What the Redskins have needed for the past 20 years or so -- since Mark Rypien at least -- is a quarterback with talent, star potential and staying power. Washington head coach Mike Shanahan whiffed on Donovan McNabb in 2010, and came up empty with the mediocre tandem of Rex Grossman and John Beck in 2011. At 11-21 in his first two seasons in D.C., Shanahan can't afford another miss. And that's why Kyle Shanahan was headed to Waco earlier this month, Redskins playbook in hand, even though the draft wasn't for another three weeks.
That kind of pre-draft session with the presumed No. 2 pick is highly unusual, but Griffin said it was just another test, mental this time, in a spring that has been full of such experiences.
"They were just testing my ability to comprehend and then apply that knowledge,'' said Griffin, who has met just once in Waco with Kyle Shanahan, and didn't think any further playbook sessions were planned before the draft. "It's not like they came down and said, 'Hey, here's the playbook. Learn it and in three days we're going to be back.' They were trying to test my ability to learn. Because they've seen what was on the tape, and they know what I can play, now they've just got to see what my head is like, and how fast I learn. What I'm good at learning and what I need help at learning.''
It's unrealistic to say Griffin is already comfortable in Washington's offense, which prioritizes a quarterback's ability to make plays on the move, but it's not going to be completely foreign to him if he winds up being handed a Redskins playbook on draft weekend.
"It's pretty tough to gauge how much of it I know already,'' he said. "By no means did I know what they wanted to do with me specifically within that offense after our session. But I know the offense has a lot of formations, a lot of motion, and they're going to try to disguise things. You can get a base feeling on an offense, but you can't say within three hours I'm familiar with their offense.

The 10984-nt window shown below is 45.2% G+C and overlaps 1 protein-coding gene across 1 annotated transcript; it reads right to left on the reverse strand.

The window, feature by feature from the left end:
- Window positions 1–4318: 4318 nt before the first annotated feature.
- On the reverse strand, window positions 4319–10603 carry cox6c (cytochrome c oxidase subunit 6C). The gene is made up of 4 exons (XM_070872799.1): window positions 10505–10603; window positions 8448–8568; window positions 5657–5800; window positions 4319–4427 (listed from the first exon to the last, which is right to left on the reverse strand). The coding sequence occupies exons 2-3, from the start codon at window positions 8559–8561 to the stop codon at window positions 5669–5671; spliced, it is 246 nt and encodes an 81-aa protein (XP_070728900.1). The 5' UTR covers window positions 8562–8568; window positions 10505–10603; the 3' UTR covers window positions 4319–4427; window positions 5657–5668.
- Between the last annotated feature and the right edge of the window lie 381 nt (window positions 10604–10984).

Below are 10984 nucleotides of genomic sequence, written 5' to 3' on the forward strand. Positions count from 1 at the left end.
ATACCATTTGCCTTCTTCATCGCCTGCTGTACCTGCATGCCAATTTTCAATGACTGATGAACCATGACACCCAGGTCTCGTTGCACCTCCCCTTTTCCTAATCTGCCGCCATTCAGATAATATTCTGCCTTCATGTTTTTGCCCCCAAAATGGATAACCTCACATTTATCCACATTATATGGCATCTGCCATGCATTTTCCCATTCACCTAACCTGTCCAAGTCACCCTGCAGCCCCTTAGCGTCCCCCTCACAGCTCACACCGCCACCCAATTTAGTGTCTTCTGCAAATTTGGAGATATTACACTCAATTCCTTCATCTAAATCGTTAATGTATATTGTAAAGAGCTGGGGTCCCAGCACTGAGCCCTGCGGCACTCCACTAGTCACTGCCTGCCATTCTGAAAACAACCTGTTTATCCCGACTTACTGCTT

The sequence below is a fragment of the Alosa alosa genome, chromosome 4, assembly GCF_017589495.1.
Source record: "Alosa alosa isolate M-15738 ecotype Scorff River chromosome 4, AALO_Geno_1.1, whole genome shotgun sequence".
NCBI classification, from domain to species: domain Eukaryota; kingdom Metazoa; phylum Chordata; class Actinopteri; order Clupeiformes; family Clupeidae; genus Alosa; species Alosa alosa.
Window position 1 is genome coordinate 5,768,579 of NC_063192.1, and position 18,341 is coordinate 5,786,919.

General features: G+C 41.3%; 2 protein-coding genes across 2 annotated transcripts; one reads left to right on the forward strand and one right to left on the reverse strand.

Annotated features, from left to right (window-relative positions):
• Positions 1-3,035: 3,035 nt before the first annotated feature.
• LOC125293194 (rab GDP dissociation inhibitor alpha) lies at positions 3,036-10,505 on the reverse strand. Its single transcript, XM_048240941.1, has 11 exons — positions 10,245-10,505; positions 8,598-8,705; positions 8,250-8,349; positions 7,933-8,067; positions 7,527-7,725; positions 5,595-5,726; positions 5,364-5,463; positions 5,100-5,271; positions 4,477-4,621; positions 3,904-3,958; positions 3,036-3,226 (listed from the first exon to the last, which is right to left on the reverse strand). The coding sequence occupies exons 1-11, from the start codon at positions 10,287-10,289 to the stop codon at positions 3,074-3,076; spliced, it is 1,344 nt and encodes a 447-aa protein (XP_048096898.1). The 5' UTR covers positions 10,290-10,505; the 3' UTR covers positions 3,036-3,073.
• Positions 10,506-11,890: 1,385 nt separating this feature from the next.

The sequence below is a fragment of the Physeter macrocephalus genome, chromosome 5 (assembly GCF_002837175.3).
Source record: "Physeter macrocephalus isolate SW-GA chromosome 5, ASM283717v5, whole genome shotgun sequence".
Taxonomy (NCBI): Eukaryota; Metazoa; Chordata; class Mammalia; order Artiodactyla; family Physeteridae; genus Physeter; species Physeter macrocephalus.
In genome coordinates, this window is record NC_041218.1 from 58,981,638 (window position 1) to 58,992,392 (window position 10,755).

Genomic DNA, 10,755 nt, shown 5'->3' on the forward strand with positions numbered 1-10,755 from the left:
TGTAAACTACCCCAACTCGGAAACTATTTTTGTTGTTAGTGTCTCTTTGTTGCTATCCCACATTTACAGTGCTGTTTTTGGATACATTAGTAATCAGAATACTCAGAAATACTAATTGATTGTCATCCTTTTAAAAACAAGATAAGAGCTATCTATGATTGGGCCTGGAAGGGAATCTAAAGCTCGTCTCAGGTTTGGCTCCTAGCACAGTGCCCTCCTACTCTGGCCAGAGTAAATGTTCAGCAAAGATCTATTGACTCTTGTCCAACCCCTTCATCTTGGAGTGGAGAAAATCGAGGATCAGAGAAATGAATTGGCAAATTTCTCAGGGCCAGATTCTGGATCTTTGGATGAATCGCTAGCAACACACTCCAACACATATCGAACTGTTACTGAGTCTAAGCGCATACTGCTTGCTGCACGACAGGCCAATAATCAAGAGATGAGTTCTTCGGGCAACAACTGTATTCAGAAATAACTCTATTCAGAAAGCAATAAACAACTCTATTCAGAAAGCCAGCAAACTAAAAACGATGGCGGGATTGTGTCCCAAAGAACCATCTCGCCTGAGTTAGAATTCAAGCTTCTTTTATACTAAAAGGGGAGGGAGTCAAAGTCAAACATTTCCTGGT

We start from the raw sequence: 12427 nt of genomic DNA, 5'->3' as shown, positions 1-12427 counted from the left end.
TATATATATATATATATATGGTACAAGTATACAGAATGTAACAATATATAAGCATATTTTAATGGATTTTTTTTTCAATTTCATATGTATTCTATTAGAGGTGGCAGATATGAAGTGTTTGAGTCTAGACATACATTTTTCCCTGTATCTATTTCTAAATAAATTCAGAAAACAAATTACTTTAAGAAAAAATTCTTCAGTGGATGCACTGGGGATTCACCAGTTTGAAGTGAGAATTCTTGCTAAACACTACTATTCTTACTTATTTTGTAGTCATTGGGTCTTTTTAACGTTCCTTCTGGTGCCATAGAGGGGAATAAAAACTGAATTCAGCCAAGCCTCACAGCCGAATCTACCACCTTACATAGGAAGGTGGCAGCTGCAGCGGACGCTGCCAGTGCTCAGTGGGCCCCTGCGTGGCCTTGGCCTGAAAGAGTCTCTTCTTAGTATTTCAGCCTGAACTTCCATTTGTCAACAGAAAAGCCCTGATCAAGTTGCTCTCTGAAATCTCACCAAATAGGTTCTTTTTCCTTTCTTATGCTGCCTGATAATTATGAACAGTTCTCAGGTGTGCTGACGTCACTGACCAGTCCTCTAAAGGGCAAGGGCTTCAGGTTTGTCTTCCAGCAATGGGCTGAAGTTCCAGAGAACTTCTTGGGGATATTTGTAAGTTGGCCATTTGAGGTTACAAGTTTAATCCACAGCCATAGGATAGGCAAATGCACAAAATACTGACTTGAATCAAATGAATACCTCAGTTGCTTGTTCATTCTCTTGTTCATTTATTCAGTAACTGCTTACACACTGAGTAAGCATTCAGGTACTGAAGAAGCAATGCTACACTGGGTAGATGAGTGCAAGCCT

"It's an offense that asks the quarterback to specifically stay within the system. I think a lot of good systems do that. If you're going to one-hitch throw here, you do a one-hitch throw here. But once everything breaks down, and you go through all three or four of your reads, that's where you can be creative. I think whenever you can work within the system out, rather than outside the system in, it's better for you. That's what I tried to do at Baylor.''
Griffin's fit in the Redskins offense has been in the headlines this spring, largely because of the critical comments made by McNabb, the former Redskins starter who questioned whether RG3 and Shanahan's offense were a good match. McNabb said Shanahan's ego might not allow him to use Griffin in the best possible ways, a rather transparent reference to his own frustrations during his one failed season in D.C., when he lost his starting job to Grossman.
"All respect to Donovan McNabb, he had a great career,'' said Griffin, when I asked him if he understood McNabb's point. "He was one of my dad's [favorite] quarterbacks when he was a Philly fan. He's not a Philly fan any more, because I'm about to get drafted. But what [McNabb] said probably did come from a place of just bad taste. He had a bad taste in his mouth from his experience with Coach Shanahan, and I understand that. He never said anything bad about me, he was just trying to warn me, trying to say, 'Don't let egos get in the way.'
"But that's part of the job at quarterback, to be able to manage different types of egos and different types of people. So I'm looking forward to going up there and managing whatever it is that needs to be managed. All respect to Donovan, but it just didn't work out for him in Washington, and that's why he thought it didn't work out.''
With the league's regular season schedule coming out this week, Griffin now knows where he'll make his NFL debut, with the caveat added, once again, of Washington drafting him. The Redskins open in a city very familiar to Griffin, making his future in burgundy seem all the more meant to be.
"It's kind of ironic that if I do end up in Washington, my first game will be in my hometown of New Orleans,'' he said. "That's where my parents were born, that's where they were raised, that's where all my family is. It'll be pretty exciting if that does happen.''
In some ways, it seems like it has to happen. Griffin to the Redskins feels like a done deal, and has for weeks now. Even though he's got another seven days to wait until the foregone conclusion finally gives way to reality.